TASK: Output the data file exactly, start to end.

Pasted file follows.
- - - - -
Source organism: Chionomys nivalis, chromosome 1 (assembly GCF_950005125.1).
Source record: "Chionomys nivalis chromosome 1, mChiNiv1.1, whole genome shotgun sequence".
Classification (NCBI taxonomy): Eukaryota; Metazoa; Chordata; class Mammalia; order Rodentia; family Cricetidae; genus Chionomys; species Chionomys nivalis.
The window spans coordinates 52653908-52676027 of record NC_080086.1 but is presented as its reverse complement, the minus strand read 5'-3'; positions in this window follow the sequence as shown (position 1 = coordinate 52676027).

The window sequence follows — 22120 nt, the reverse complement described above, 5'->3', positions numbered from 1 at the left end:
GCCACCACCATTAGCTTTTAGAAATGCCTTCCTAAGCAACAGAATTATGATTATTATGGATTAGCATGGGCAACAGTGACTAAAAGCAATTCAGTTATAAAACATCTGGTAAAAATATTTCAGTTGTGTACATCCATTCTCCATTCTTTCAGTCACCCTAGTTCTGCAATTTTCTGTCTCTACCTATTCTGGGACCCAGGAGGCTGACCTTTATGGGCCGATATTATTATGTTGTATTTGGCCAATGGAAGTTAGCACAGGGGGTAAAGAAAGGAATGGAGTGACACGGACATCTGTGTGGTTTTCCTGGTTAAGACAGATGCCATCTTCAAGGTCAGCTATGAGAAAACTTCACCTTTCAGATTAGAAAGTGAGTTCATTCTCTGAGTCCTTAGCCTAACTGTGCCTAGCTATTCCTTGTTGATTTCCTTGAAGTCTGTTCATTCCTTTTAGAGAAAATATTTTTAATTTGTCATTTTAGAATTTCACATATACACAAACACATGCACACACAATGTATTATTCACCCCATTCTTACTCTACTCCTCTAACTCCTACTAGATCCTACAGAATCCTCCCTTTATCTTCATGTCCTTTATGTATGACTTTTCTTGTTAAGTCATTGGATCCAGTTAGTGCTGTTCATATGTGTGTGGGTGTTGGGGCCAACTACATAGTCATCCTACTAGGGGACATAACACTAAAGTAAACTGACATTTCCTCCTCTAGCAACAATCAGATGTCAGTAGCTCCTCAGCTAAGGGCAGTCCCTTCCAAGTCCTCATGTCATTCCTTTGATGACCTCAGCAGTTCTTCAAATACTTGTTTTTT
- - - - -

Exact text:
Source organism: Chionomys nivalis, chromosome 1 (assembly GCF_950005125.1).
Source record: "Chionomys nivalis chromosome 1, mChiNiv1.1, whole genome shotgun sequence".
Classification (NCBI taxonomy): Eukaryota; Metazoa; Chordata; class Mammalia; order Rodentia; family Cricetidae; genus Chionomys; species Chionomys nivalis.
The window spans coordinates 52653908-52676027 of record NC_080086.1 but is presented as its reverse complement, the minus strand read 5'-3'; positions in this window follow the sequence as shown (position 1 = coordinate 52676027).

The window sequence follows — 22120 nt, the reverse complement described above, 5'->3', positions numbered from 1 at the left end:
GCCACCACCATTAGCTTTTAGAAATGCCTTCCTAAGCAACAGAATTATGATTATTATGGATTAGCATGGGCAACAGTGACTAAAAGCAATTCAGTTATAAAACATCTGGTAAAAATATTTCAGTTGTGTACATCCATTCTCCATTCTTTCAGTCACCCTAGTTCTGCAATTTTCTGTCTCTACCTATTCTGGGACCCAGGAGGCTGACCTTTATGGGCCGATATTATTATGTTGTATTTGGCCAATGGAAGTTAGCACAGGGGGTAAAGAAAGGAATGGAGTGACACGGACATCTGTGTGGTTTTCCTGGTTAAGACAGATGCCATCTTCAAGGTCAGCTATGAGAAAACTTCACCTTTCAGATTAGAAAGTGAGTTCATTCTCTGAGTCCTTAGCCTAACTGTGCCTAGCTATTCCTTGTTGATTTCCTTGAAGTCTGTTCATTCCTTTTAGAGAAAATATTTTTAATTTGTCATTTTAGAATTTCACATATACACAAACACATGCACACACAATGTATTATTCACCCCATTCTTACTCTACTCCTCTAACTCCTACTAGATCCTACAGAATCCTCCCTTTATCTTCATGTCCTTTATGTATGACTTTTCTTGTTAAGTCATTGGATCCAGTTAGTGCTGTTCATATGTGTGTGGGTGTTGGGGCCAACTACATAGTCATCCTACTAGGGGACATAACACTAAAGTAAACTGACATTTCCTCCTCTAGCAACAATCAGATGTCAGTAGCTCCTCAGCTAAGGGCAGTCCCTTCCAAGTCCTCATGTCATTCCTTTGATGACCTCAGCAGTTCTTCAAATACTTGTTTTTT